Safety Planning

What is safety planning?

A safety plan is for you and your children in case you need to get out quickly to increase your safety. As you know your situation better than anyone your plan will be unique to you, you may need to change your plan as your situation changes. You can ask for help in formulating your plan by asking a support person to assist you.

It is a good idea to have an emergency bag packed with important documents and some personal items, it is wise to have this located in the car or somewhere not easily found by the perpetrator, but very accessible should you need to get out fast. If you are in danger call 000. If you need accommodation call the DV Line on 1800 65 64 63 – service is available 24/7.

  • Make sure all your windows and doors are locked. You can get stick of dowel from Bunnings to put in sliding windows to prevent them from being slid open and you can have them open a little.
  • Does he have a key? Consider changing the locks.
  • Keep your keys in a different place than you normally would so if you keep them at the front door change that to somewhere else. Once you have changed the place always keep the keys in a place you can find them.
  • Install sensor lights, or consider keeping the front door light on for a few days.
  • Let your neighbours know if you are friendly with them to call the police on your behalf if they hear anything.
  • Let people know your whereabouts, if you have a friend at work text them when you leave work so they know where you are. Also have a plan around leaving work.
  • Consider parking in another place if he knows where you park and consider driving an alternate route to work.
  • If you think you are being followed call the police, or drive to the police station.
  • Reverse your car into the drive, so it’s quicker to drive out if needed.
  • Always keep your phone on you and charged, if your battery isn’t reliable get a cheap power bank charger from Kmart or online.
  • Let the people who care for your children or school know what is happening, they may be able to stall your partner or other family if they go to pick up the children. Also they are the first people to see your children on a Monday after a weekend with their Dad.
  • Consider having a safe word with the children, so your partner cannot state you have told him to collect the children.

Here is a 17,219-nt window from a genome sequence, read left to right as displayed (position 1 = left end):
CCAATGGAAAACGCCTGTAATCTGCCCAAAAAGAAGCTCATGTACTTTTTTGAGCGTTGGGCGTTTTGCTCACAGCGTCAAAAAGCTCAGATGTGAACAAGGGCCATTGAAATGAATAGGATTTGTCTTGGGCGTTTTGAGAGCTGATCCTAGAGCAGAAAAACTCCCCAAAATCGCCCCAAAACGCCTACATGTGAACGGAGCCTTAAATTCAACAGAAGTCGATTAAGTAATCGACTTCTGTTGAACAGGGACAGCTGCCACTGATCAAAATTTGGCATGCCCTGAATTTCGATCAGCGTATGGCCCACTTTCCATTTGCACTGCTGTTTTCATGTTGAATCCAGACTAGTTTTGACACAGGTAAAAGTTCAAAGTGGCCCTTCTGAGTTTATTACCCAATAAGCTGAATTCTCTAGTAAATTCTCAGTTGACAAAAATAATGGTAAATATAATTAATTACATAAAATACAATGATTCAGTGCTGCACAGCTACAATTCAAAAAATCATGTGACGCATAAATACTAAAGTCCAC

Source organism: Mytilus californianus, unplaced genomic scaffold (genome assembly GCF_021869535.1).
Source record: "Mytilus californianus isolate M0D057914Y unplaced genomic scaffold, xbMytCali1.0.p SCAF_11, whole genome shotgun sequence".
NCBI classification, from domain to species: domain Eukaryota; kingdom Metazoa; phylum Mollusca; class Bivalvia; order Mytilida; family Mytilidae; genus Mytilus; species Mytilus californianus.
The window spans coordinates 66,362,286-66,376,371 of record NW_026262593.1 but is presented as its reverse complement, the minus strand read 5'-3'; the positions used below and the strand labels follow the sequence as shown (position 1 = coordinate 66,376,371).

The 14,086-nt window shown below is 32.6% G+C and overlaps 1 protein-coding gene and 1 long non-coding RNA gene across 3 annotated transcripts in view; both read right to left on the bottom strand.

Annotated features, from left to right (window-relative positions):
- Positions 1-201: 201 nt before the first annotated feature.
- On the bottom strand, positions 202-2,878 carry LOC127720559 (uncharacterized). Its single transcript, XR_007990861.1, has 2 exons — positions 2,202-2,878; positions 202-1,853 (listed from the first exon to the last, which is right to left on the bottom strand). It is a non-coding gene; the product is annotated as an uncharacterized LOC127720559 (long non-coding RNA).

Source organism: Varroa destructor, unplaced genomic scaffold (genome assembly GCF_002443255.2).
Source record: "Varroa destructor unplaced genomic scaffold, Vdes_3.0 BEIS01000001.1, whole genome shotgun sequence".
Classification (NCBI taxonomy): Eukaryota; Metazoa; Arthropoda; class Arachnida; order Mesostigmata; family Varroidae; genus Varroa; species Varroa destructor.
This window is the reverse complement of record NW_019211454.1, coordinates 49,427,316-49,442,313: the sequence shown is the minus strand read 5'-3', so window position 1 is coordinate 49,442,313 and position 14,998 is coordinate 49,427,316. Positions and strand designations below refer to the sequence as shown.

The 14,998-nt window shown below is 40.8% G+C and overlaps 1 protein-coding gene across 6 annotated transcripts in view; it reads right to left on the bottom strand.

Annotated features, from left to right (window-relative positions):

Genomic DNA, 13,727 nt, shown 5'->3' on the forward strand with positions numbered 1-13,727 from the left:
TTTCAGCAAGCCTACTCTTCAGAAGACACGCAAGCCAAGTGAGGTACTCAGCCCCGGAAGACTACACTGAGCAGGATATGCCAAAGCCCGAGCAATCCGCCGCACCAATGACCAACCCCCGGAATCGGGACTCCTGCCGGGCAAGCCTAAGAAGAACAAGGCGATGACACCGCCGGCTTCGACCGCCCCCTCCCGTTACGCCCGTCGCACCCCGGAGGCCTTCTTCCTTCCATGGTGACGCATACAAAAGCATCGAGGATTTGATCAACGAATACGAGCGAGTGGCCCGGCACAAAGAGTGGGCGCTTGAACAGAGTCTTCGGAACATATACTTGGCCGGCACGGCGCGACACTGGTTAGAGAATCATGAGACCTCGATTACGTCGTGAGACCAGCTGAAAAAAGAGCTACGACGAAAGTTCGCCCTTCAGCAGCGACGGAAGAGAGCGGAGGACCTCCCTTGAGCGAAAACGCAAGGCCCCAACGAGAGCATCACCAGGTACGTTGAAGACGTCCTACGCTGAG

• Consider having a safe word or sentence with a friend or family member, so they can call the police for you. Download ‘Daisy’ App from 1800RESPECT website or another safety app
  • Have a plan to get out and where you might go and what that might look like. So for example if I am in my bedroom where is the nearest exit.
  • Have an emergency bag packed for you and the children.
  • If an argument erupts in the kitchen try and move yourself to a safer room, where there are less weapons.
  • Teach the children when and how to call 000. Discuss with them where to go and what to do in an emergency. Don’t always assume they are asleep and can’t hear what’s happening, these sounds can be most terrifying to children.
  • If possible, know where all your important documents are, so you can take them if you are leaving in a hurry. See ‘checklist’ below for details.
  • If you have nowhere to stay call the DV hotline 1800 656 463 for temporary accommodation.
  • Turn off the location device on your mobile.
  • Turn your Bluetooth off and set your phone to hidden.
  • Turn off your location on Snap chat
  • Avoid checking into places and be careful of status updates on social media. Even if he is not a “friend” or you have blocked him, he may be able to find out where you are.
  • Remove the history from your browser, so if you’re searching for accommodation etc. they can’t see it.
  • Change your passwords on your email, Facebook etc.
  • Consider starting up a new email account for legal correspondence.
  • Do you have your own bank account? If not can you set one up?
  • Do you have your mobile phone in your name? If not, can you change it over to your name?
  • Keep an email or paper list of important numbers somewhere safe in case he damages your phone or you lose it.
  • Turn your webcam off and cover up the camera on your computer.
  • Driver’s license
  • Passports for you and the children.
  • Other important papers such as marriage certificate, divorce certificate, birth certificates for you and the children. Citizenship papers, Visa’s etc.
  • Centrelink information
  • Immigration documentation
  • Any family court documentation.
  • A copy of your ADVO.
  • Phone charger
  • Legal papers for your home, rental or any other big purchases you still have loans on.
  • An email copy or a paper copy of important numbers or phone contacts you don’t want to lose.
  • Your child’s favorite teddy or comforter.
  • Personal items which have special value or meaning to you, such as photos, jewelry, or anything you fear being lost or destroyed.
  • A few clothes and personal hygiene items for you and your children.
  • Medications/prescriptions

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